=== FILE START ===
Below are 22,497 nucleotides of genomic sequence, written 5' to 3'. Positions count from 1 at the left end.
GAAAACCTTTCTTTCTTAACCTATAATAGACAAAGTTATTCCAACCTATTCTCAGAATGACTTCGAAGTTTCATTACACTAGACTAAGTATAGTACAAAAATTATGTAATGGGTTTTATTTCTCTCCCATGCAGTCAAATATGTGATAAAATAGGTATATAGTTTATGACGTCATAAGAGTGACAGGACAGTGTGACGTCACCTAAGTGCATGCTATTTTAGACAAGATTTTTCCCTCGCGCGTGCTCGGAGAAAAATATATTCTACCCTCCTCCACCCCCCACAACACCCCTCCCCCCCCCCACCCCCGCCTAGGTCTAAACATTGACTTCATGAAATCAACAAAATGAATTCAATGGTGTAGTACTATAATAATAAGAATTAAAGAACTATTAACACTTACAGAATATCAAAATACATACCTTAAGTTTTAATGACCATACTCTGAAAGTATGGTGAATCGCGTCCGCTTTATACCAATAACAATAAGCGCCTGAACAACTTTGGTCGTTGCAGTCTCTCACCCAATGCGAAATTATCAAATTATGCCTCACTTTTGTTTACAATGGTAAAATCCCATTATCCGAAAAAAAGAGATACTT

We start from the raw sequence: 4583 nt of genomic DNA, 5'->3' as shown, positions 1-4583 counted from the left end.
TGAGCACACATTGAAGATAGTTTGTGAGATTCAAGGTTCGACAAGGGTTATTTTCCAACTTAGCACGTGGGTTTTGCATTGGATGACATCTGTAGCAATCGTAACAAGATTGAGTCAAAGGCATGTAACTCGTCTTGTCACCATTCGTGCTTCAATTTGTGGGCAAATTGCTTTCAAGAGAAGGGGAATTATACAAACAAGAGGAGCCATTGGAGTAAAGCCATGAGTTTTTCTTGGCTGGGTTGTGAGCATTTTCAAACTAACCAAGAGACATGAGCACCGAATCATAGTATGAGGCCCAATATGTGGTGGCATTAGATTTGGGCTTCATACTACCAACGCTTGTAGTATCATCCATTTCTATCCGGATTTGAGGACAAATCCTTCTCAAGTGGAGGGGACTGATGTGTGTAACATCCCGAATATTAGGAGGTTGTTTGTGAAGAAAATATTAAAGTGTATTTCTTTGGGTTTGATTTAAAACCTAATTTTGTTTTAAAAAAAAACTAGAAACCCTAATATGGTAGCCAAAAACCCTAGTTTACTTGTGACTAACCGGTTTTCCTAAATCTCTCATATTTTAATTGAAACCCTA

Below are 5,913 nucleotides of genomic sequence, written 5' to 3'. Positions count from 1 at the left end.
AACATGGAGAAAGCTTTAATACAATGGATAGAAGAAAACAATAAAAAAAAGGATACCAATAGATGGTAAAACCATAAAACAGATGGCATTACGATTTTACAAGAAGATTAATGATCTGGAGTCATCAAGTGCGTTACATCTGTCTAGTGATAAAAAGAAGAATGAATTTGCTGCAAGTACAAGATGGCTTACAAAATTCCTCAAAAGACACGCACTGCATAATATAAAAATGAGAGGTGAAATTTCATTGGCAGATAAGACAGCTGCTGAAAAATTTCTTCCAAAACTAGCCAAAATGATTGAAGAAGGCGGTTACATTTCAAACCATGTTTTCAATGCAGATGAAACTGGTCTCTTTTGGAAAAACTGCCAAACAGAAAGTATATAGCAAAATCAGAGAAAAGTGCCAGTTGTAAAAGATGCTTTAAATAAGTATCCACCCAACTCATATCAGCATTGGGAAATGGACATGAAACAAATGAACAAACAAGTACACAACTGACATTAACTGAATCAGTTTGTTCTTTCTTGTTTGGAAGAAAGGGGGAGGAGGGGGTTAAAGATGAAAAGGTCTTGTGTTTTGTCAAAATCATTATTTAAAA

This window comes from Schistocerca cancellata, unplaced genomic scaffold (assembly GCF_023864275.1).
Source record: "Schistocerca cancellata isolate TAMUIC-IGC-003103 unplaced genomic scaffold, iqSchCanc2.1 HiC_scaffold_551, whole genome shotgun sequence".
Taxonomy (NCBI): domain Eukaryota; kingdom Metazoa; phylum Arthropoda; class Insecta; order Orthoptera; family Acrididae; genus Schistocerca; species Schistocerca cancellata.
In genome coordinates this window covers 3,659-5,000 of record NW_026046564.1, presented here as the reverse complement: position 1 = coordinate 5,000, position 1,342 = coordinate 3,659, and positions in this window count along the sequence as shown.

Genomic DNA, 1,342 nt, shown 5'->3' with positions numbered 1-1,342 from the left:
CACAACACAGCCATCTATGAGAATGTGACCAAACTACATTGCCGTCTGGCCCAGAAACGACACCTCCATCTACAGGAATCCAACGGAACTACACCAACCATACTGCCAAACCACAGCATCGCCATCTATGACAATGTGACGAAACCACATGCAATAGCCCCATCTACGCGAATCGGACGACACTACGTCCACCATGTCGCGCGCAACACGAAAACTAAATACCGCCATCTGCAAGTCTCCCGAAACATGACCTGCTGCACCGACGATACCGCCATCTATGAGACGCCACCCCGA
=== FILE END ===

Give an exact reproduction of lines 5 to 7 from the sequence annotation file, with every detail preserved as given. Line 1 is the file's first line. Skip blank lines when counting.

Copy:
Below are 5,913 nucleotides of genomic sequence, written 5' to 3'. Positions count from 1 at the left end.
AACATGGAGAAAGCTTTAATACAATGGATAGAAGAAAACAATAAAAAAAAGGATACCAATAGATGGTAAAACCATAAAACAGATGGCATTACGATTTTACAAGAAGATTAATGATCTGGAGTCATCAAGTGCGTTACATCTGTCTAGTGATAAAAAGAAGAATGAATTTGCTGCAAGTACAAGATGGCTTACAAAATTCCTCAAAAGACACGCACTGCATAATATAAAAATGAGAGGTGAAATTTCATTGGCAGATAAGACAGCTGCTGAAAAATTTCTTCCAAAACTAGCCAAAATGATTGAAGAAGGCGGTTACATTTCAAACCATGTTTTCAATGCAGATGAAACTGGTCTCTTTTGGAAAAACTGCCAAACAGAAAGTATATAGCAAAATCAGAGAAAAGTGCCAGTTGTAAAAGATGCTTTAAATAAGTATCCACCCAACTCATATCAGCATTGGGAAATGGACATGAAACAAATGAACAAACAAGTACACAACTGACATTAACTGAATCAGTTTGTTCTTTCTTGTTTGGAAGAAAGGGGGAGGAGGGGGTTAAAGATGAAAAGGTCTTGTGTTTTGTCAAAATCATTATTTAAAA

This window comes from Schistocerca cancellata, unplaced genomic scaffold (assembly GCF_023864275.1).